By: Lisa Payne
Just because we’ve hit the dog days of summer doesn’t mean you need to clock all your running miles on the treadmill. But as the temperatures do begin to soar, it’s best to consider these risks and tips to make the most of your summer running.
What you need to know:
Your body may not be able to adjust to running in hot and humid temperatures if you’re dehydrated, not properly trained or aren’t appropriately dressed.
Symptoms of heat-related illness include:
Before you head out for your next summer run, beat the heat with these 5 important tips:
If you’re thirsty, you may already be dehydrated. Start increasing water consumption 4 to 8 hours before, or even start the day with some hydration – prior to an extra-long run. Set hydration reminders, buy a running belt to secure your water bottles or reach for Vital Proteins Collagen Water, which comes in five refreshing flavors and contains 10g of collagen.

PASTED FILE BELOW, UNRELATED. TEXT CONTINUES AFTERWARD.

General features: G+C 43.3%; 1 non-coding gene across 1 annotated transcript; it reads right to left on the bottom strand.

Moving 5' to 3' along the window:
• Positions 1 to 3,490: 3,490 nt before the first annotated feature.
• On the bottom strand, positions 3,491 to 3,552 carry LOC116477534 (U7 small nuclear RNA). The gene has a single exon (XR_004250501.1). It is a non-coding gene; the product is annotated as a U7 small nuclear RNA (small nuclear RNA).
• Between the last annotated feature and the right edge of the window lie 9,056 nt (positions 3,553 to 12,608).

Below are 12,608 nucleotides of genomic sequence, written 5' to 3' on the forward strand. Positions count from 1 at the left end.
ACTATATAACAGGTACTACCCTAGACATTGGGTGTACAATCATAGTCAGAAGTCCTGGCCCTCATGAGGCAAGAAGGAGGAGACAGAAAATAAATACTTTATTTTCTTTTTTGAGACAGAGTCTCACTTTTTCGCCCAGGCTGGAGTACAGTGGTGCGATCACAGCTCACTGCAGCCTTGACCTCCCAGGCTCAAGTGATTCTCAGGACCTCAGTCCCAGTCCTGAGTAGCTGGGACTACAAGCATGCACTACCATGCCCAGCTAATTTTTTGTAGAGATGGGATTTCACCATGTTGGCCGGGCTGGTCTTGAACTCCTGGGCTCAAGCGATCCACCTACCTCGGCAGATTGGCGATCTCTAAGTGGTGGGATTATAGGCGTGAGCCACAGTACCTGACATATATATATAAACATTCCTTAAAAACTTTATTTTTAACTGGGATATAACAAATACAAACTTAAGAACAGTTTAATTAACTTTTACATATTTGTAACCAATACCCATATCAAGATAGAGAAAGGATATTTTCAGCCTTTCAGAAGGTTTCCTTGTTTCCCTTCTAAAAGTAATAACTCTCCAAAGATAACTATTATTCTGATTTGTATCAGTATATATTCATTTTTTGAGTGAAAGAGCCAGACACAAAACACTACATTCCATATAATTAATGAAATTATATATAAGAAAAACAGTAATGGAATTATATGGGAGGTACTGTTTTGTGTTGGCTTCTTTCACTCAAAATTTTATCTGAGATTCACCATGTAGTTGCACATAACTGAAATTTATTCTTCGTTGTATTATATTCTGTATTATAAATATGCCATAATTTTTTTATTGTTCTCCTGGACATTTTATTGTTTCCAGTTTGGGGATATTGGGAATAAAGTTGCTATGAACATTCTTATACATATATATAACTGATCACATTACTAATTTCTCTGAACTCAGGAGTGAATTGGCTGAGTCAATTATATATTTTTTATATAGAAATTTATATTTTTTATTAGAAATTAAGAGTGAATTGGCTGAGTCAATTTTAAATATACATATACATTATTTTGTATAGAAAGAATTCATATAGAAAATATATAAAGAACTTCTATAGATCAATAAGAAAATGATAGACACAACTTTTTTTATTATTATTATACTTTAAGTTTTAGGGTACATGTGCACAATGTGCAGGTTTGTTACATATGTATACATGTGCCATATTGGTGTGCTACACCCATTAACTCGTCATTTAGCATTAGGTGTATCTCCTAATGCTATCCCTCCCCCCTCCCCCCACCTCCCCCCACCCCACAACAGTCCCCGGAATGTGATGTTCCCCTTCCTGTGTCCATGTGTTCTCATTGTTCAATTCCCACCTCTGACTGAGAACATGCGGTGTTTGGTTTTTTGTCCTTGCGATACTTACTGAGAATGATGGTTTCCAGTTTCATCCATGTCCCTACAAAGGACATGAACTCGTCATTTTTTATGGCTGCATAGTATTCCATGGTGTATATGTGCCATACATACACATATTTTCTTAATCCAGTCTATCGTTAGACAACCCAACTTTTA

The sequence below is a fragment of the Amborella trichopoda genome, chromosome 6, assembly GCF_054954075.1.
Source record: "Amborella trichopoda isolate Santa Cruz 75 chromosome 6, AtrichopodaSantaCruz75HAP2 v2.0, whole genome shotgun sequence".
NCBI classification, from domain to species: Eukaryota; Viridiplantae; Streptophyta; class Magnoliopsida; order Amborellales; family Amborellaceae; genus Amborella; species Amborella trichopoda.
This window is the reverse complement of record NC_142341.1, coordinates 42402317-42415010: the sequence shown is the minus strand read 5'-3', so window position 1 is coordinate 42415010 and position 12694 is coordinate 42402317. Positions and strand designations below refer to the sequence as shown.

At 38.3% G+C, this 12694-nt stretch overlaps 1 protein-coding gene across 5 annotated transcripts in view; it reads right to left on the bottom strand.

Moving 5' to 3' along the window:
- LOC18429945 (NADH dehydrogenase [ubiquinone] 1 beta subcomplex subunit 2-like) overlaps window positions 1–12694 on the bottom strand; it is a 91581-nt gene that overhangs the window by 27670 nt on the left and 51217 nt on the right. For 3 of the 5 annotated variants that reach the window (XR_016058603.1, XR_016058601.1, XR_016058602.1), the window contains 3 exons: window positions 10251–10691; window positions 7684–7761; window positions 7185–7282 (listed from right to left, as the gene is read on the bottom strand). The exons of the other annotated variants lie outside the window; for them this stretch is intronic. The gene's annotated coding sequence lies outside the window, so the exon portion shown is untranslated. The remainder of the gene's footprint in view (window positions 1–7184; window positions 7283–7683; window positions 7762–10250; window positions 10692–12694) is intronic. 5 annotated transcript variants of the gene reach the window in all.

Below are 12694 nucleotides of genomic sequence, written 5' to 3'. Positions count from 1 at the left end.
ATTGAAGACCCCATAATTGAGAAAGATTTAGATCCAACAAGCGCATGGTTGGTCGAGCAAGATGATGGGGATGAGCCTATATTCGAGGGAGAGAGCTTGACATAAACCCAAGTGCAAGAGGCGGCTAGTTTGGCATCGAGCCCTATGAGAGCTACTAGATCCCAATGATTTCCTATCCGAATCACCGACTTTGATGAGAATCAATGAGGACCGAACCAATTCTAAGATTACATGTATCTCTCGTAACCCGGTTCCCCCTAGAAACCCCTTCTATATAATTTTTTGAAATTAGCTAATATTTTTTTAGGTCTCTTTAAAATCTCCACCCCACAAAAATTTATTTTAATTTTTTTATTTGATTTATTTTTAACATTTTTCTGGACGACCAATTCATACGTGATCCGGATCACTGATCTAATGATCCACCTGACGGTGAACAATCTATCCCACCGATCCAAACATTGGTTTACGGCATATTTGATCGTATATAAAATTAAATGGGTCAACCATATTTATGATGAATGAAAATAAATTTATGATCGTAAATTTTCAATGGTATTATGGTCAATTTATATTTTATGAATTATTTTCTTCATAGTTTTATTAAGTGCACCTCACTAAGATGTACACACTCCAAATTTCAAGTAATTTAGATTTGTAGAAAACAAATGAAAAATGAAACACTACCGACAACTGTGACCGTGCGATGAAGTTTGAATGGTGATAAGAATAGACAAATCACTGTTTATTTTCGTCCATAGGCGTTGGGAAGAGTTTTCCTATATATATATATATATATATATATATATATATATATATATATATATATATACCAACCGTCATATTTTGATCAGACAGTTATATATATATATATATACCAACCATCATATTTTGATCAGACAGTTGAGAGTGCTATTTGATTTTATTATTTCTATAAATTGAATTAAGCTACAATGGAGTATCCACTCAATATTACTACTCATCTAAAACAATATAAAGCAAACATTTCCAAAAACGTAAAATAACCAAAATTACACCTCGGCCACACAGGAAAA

If your body isn’t acclimated to running long distances or running in hotter-than-normal temperatures, you could be headed straight for a heat-related illness. Start small and follow a progressive running program recommended by a certified fitness professional. Know your limits before running in the heat.
Exposure to excess heat limits evaporation of sweat to cool the body properly. In hot environments, you can lose up to 10 liters of water per day during exercise. Sweat is made up of salt, protein, urea and ammonia. So, it’s important to not only hydrate with water, but also to replenish lost electrolytes for optimal hydration.
Loose, breathable clothing that has moisture-wicking capability is best for summer. Avoid tight-fitting cotton and anything that’s long-sleeved or dark-colored. Reach for clothing that has mesh or ventilation holes. Some running apparel even comes built in with SPF and cooling technology.
You don’t need to be the superhero on every run. On overly hot days, choose a route that’s close to home or transportation. If you start to feel any symptoms of overheating or heat-related illness, consult with a medical professional.
In the summer months, everyone is yearning to run outside before cooler temps take training indoors. But when summer heat is at its peak, the smartest thing you can do is to go through this safety checklist and listen to your body’s needs.